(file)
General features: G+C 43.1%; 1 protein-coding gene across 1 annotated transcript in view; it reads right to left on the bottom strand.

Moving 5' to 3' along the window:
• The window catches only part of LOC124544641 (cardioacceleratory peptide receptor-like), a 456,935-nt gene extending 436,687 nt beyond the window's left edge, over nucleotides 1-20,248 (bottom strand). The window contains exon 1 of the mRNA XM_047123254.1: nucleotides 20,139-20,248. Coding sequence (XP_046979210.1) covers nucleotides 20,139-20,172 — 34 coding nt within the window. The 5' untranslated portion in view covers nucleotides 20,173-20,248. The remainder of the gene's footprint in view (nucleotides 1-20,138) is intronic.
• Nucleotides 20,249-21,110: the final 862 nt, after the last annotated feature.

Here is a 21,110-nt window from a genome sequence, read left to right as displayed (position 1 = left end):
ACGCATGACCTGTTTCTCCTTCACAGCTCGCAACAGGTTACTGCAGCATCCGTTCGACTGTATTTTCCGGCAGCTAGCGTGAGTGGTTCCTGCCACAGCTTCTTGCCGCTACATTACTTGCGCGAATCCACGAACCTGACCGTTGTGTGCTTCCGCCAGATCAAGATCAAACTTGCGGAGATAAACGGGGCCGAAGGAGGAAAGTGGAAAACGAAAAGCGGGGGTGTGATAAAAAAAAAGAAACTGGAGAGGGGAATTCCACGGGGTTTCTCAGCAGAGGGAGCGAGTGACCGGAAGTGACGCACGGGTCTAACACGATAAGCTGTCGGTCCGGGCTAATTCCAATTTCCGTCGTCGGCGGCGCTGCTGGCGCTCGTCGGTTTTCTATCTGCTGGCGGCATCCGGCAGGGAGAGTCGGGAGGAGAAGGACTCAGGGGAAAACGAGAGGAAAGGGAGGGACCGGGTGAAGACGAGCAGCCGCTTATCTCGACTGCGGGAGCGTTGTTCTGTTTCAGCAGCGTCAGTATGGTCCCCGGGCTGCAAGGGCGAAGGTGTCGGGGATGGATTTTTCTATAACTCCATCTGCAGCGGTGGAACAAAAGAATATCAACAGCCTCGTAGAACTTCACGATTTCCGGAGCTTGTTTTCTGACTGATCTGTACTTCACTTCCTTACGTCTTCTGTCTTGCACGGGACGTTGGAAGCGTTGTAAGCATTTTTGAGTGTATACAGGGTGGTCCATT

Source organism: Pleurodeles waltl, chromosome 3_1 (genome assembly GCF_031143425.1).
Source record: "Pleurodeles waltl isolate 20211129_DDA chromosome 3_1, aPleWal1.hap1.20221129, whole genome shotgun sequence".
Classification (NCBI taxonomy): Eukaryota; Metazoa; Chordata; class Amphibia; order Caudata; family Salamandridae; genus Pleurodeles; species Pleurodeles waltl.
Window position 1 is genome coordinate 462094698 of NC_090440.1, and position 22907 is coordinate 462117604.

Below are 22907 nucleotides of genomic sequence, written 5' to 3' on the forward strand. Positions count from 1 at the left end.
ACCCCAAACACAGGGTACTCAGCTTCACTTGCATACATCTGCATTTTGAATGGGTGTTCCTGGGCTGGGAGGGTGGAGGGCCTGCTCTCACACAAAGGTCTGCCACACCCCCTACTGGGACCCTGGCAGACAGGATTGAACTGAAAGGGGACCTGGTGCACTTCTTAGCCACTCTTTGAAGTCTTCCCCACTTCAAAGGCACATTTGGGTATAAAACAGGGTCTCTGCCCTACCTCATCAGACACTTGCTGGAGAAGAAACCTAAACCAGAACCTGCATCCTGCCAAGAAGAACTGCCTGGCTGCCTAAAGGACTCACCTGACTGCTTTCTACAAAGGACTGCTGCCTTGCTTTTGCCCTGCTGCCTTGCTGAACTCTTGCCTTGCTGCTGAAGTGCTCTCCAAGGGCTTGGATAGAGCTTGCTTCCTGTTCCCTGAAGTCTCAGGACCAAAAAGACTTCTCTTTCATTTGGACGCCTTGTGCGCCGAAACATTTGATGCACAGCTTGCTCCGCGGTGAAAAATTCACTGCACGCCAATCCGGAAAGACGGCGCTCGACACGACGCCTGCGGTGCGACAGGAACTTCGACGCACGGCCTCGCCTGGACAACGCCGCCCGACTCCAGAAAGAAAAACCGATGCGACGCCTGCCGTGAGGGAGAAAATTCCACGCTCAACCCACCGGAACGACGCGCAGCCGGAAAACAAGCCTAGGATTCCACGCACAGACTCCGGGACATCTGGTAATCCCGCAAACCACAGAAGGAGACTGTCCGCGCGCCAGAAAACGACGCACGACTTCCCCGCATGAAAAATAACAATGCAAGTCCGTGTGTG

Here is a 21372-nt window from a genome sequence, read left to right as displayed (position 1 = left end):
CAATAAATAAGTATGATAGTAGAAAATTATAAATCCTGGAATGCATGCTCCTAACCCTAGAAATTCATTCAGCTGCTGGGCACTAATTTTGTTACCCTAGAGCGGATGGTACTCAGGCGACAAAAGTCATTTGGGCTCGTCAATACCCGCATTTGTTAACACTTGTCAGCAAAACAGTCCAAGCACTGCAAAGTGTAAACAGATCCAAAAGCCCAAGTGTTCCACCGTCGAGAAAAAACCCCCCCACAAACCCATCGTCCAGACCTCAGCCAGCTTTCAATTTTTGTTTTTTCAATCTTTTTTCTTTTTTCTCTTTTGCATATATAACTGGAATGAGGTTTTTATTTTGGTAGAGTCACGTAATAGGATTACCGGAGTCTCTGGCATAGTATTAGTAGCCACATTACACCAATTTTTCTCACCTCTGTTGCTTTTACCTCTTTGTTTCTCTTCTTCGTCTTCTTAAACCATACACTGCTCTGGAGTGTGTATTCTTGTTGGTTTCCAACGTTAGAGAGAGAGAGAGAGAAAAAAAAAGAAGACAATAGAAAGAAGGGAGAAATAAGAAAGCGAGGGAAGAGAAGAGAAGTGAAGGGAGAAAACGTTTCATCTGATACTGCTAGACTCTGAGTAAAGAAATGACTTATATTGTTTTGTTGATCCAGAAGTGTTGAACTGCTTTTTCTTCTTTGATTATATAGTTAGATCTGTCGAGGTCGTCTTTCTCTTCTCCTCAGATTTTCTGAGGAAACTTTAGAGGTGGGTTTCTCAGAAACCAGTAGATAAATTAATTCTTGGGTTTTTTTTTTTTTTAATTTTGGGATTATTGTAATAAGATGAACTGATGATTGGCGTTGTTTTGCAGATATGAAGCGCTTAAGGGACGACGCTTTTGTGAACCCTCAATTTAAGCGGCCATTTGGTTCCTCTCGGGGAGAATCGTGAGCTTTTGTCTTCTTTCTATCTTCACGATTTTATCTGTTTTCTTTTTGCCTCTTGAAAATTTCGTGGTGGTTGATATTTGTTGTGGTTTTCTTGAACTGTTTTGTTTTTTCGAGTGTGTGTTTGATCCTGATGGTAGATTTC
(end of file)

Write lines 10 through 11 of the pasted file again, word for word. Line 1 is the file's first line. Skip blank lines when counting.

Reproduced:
Window position 1 is genome coordinate 462094698 of NC_090440.1, and position 22907 is coordinate 462117604.

Below are 22907 nucleotides of genomic sequence, written 5' to 3' on the forward strand. Positions count from 1 at the left end.